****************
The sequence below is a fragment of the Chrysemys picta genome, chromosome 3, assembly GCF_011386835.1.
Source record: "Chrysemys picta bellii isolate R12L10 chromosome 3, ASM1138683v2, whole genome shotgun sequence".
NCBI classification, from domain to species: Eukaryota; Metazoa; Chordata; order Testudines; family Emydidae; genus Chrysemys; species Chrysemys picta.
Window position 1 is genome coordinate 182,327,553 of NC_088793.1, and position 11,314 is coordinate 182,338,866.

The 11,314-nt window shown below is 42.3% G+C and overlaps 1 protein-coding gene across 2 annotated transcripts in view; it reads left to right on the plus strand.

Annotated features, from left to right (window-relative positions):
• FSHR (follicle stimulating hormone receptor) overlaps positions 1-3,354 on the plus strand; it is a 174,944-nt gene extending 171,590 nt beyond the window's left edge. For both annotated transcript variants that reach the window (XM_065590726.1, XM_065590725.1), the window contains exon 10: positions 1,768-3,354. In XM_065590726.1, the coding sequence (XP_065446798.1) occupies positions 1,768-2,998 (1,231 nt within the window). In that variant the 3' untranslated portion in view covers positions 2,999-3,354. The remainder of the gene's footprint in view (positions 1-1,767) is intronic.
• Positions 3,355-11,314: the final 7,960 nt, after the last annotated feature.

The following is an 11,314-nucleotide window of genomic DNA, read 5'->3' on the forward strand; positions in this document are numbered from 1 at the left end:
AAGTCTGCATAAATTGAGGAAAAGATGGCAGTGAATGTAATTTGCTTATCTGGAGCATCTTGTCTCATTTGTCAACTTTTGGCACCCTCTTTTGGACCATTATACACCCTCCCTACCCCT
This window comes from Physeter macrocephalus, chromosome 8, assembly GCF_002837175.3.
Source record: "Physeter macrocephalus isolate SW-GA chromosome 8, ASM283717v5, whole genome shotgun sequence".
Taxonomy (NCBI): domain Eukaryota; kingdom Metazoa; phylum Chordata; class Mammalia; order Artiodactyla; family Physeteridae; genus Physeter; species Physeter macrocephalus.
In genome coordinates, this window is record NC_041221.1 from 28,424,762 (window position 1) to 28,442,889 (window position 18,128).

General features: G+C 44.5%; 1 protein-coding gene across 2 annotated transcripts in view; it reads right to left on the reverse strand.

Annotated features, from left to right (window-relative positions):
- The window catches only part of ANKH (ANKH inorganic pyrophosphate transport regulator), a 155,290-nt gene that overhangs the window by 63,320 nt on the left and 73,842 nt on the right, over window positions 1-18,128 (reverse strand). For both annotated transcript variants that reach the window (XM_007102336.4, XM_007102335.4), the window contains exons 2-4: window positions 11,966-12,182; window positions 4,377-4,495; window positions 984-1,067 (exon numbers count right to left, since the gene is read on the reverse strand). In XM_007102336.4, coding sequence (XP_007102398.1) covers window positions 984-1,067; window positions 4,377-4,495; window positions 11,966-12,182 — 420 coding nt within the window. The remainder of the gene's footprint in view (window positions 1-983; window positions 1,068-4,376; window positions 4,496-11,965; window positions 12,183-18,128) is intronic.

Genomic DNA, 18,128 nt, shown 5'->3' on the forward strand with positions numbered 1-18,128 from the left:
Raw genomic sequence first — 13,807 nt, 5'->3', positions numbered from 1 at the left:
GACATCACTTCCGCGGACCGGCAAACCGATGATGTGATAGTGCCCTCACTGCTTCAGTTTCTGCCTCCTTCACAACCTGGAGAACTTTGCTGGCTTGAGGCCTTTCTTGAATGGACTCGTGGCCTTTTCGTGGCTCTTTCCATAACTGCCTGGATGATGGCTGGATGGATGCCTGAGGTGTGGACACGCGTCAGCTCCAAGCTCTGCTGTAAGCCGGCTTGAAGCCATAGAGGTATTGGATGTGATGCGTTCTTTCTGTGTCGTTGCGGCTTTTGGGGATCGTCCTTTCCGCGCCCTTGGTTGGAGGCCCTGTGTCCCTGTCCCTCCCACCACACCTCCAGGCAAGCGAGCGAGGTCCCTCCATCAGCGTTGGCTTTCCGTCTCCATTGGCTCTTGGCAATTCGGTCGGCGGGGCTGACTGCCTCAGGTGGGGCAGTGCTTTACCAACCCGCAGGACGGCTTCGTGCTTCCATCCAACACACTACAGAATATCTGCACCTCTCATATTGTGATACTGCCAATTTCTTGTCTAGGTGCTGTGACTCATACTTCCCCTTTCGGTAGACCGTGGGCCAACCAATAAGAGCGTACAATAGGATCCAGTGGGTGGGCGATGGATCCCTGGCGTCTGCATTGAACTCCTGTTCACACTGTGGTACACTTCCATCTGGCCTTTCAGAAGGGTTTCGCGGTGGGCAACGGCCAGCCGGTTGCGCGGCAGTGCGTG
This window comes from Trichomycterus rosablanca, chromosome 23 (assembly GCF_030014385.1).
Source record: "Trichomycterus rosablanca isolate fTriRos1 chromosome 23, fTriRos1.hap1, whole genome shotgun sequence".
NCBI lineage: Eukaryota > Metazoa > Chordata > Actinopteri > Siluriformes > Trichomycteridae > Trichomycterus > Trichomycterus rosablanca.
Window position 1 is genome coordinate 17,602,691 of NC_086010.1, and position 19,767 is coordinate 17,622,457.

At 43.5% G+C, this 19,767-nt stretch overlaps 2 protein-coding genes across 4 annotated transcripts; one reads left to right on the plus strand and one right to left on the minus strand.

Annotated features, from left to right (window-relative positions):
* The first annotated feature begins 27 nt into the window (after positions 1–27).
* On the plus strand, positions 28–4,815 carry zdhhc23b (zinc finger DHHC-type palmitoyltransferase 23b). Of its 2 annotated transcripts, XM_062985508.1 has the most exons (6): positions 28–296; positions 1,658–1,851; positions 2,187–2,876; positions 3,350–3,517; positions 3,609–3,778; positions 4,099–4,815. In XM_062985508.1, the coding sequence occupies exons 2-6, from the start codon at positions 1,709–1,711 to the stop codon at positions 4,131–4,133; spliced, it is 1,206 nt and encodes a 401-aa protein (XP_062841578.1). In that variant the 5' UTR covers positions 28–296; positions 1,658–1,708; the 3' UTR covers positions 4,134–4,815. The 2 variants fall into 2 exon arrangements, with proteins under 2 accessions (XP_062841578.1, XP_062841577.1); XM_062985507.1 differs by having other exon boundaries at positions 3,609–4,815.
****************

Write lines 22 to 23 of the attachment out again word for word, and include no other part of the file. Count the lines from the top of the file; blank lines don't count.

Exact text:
Source record: "Trichomycterus rosablanca isolate fTriRos1 chromosome 23, fTriRos1.hap1, whole genome shotgun sequence".
NCBI lineage: Eukaryota > Metazoa > Chordata > Actinopteri > Siluriformes > Trichomycteridae > Trichomycterus > Trichomycterus rosablanca.